First of all, it was never about speed. I keep reading that the board of General Electric (GE) was unhappy with the speed with which John Flannery was running GE.
It was about the charges, the unexpected charges that, quite frankly, shouldn't have been unexpected.
When John Flannery inherited General Electric, I called for the financial equivalent of a Truth and Reconciliation Commission to deal with the mistakes of Jeff Immelt, the previous CEO. I said it was necessary to attack the errors by the previous CEO root and branch, because they were that grave.
It was an open secret that the problems at GE were grave. All you had to do was read the research. If you just read the research of Steve Tusa at JPMorgan, who was on to Immelt and the wayward nature of his buy-high-sell-low philosophy, then you would be able to address how bad things really were -- and are.
Let's take long-term care. This was long an asterisk to the ridiculously opaque financials. GE had offloaded insurance to Genworth Financial (GNW) -- but kept the liabilities to these stubborn policies, where middle aged people paid a pittance for long-term care at home during a period when life expectancy was a heck of a lot shorter and in-home care was much much cheaper.
I explained this to GE both before and after the transition, simply because my late father had one of these policies: For a very small amount of money, he was able to have live-in health for a very long time, something if you priced out was worth about 20 times what you paid EACH YEAR! How many smart people took this stuff? It was the equivalent of the movie Poltergeist, where they moved the grave stones but they kept the bodies.
It didn't need to be anecdotal. Manulife (MFC) and AIG (AIG) suffered from the same woes. Their only hopes were that a loved one was so incapacitated that he or she wouldn't be able to tell their children that they had taken the policies. It really was like beating the dealer if you were able.
Yet I don't think that Immelt or Flannery understood the obvious consequences of this -- consequences that would have been imprinted upon them if they had a parent that had taken this kind of policy.
That's why the $22.2 billion charge for the asterisk was so impossible to fathom. A Truth and Reconciliation Commission would have figured that out, for certain.
Then there's Alstom's energy business -- bought at the high for the century because it involved shelling out $13.5 billion for a French company, no less, meaning lay-offs could be well-nigh impossible. Immelt called it a "significant step in GE's transformation" -- except it was a transformation toward an industry that was vanishing before his eyes in the more than a year that it took to close the deal. This is a deal that Flannery was involved in, so it was hard to admit that much of the deal needed to be written down by the time it closed. I have seen these kinds of write-downs -- but only when there is fraud, not really bad business judgment.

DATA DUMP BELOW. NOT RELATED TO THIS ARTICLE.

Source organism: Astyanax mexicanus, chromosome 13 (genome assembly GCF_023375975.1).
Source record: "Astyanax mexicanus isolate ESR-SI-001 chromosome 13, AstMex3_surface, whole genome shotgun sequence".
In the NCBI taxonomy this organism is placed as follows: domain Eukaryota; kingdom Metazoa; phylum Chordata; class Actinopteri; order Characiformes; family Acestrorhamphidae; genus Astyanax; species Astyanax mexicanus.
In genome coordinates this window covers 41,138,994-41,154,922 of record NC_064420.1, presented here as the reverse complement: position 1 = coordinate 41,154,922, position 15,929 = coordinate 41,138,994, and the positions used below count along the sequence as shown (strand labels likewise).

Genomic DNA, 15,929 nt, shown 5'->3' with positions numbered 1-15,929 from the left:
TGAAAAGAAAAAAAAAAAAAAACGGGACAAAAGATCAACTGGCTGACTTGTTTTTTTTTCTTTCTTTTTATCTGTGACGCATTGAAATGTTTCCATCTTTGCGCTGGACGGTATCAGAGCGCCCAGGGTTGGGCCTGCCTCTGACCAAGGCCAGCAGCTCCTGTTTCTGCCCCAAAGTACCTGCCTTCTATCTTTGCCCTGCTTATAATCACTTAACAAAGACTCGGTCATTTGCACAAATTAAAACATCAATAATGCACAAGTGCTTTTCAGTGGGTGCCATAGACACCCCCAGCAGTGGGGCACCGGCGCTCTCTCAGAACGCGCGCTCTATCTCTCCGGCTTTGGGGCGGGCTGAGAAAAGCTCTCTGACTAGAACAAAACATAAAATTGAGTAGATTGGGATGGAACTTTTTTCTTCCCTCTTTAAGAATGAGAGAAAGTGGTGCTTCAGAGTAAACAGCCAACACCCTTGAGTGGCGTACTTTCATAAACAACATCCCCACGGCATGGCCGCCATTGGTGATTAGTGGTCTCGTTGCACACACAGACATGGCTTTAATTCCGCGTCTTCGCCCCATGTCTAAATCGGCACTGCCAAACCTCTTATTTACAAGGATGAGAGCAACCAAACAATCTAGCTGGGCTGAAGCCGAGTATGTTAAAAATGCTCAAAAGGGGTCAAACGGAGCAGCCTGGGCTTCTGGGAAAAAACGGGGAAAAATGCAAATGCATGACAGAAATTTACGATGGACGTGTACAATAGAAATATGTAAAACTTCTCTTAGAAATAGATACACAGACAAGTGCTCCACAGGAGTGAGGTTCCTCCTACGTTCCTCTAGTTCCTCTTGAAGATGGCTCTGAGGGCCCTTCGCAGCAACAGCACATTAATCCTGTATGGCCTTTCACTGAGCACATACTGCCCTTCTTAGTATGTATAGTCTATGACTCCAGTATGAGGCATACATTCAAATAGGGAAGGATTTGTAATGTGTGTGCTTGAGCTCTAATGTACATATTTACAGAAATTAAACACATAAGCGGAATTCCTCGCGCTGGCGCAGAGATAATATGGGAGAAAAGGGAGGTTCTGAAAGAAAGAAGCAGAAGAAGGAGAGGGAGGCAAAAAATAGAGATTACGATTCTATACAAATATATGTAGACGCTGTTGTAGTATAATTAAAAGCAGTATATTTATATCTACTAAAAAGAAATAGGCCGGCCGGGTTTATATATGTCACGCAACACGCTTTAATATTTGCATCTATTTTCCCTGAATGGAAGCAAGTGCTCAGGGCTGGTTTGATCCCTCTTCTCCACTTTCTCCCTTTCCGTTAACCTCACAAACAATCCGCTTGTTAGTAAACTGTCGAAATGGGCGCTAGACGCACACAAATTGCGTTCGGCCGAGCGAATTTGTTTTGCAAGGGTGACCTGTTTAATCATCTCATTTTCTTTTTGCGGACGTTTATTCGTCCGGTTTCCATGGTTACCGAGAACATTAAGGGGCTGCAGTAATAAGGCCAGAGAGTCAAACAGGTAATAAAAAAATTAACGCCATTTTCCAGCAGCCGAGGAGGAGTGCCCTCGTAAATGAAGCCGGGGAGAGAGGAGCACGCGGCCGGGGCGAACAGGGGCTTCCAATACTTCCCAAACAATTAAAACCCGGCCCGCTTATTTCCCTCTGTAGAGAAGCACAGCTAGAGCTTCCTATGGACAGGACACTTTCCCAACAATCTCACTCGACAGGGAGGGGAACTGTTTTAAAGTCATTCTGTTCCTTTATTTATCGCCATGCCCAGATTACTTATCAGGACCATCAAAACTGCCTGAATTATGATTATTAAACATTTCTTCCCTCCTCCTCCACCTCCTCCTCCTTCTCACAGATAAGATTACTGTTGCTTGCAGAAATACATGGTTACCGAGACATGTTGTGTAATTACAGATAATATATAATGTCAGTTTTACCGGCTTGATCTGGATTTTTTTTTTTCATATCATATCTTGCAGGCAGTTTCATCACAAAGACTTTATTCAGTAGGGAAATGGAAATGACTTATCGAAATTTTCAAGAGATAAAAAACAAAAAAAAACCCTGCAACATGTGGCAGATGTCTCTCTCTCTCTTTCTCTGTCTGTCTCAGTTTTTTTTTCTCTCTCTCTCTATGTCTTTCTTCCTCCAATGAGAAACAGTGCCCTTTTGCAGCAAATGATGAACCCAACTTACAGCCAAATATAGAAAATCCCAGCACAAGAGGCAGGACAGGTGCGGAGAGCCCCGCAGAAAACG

But that is precisely what it was.
Instead of building up aerospace or health care, both of which are in secular growth, Immelt had doubled down on an industry that, because of alternative energy, was in secular decline. No shock, Immelt did the same to oil and gas, too, doubling down when oil ran to $100.
So when Flannery didn't immediately take the big charge, the one that is now necessary, he couldn't keep his job. Once again, it wasn't the speed, but the size and the shock.
Why did all of this happen? Because of a strange fixation in American business to refuse to look at what went wrong. It's almost considered a sin to go back and examine what the predecessor did wrong -- if you are from the organization.
Larry Culp isn't from the organization, so he is free to take all the charges needed, cut the dividend and do a $100 million share offering to help fix the balance sheet. That was almost impossible for someone inside to do. What does Culp, from Danaher (DHR) , care?
So, those were the real issues. The board was in the dark, clueless to how bad things were because no one examined the Immelt era -- because they didn't want to hurt Jeff's feelings. Yeah, you got that right, his feelings. It would look bad for a company that doesn't like to trash anyone. When I would deal with the PR people from this company, I was harassed about how I wanted to look back.
But the truth is, without a look-back, this is what happens. Yes, it would have hurt Jeff's feelings, but it would have saved Flannery's job -- and maybe the company itself.
Now Culp is going to take Flannery's ill-considered plan and dump health care when he should double down on it -- something he should know, because he did that at Danaher. If he had the money, he should also buy the businesses that United Technologies (UTX) has to divest to close the Rockwell Collins (COL) deal, to bulk up that business.
But power? You can't shut it, there are some very good service contracts. But you can sell it -- and that's what needs to be done. You don't throw good money after bad. Oil and gas? Who knows. It isn't the right time to sell. Let oil go higher. Maybe then you can get a good price. However it does have to go.
So, because of hurt feelings, because of hubris, the tough actions still won't be taken unless Culp reverses the plan.
I bet he does.
Now, it is too late for truth and reconciliation. But they don't give a damn about the feelings of the CEO that they just unceremoniously dumped.
Once they do, then the stock's a buy. But not until then.